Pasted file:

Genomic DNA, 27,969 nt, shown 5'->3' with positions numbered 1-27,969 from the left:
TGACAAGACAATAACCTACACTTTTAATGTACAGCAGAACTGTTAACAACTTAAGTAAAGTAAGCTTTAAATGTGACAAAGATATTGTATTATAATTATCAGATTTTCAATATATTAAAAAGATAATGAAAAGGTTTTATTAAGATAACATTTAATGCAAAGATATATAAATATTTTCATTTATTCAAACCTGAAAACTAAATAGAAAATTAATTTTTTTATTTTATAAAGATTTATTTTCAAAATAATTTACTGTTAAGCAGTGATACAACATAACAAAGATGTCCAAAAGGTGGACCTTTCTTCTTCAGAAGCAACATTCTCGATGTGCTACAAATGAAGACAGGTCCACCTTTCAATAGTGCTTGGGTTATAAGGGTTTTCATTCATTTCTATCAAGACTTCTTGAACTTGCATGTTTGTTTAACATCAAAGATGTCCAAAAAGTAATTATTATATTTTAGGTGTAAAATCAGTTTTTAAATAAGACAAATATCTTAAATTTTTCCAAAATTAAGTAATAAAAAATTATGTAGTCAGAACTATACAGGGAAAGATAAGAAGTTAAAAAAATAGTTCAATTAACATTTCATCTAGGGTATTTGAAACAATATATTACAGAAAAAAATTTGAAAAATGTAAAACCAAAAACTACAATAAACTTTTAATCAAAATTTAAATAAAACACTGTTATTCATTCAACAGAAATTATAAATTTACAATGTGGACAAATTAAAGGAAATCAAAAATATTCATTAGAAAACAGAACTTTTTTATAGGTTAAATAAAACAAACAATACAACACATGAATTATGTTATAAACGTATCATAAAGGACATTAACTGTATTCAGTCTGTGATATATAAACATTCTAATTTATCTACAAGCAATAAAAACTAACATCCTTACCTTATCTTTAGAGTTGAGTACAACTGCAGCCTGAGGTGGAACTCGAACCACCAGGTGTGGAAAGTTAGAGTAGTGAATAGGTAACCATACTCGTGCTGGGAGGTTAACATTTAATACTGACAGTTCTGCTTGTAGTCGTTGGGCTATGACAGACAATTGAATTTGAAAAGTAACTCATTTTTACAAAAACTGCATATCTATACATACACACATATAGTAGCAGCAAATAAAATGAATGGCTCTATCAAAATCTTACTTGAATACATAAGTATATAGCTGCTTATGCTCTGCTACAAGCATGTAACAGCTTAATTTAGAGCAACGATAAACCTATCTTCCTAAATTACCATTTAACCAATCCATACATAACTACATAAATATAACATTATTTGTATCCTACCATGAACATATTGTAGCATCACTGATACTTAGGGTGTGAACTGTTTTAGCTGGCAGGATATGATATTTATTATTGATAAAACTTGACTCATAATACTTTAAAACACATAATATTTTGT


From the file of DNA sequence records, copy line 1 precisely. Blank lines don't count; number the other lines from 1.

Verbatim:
Genomic DNA, 27,969 nt, shown 5'->3' with positions numbered 1-27,969 from the left: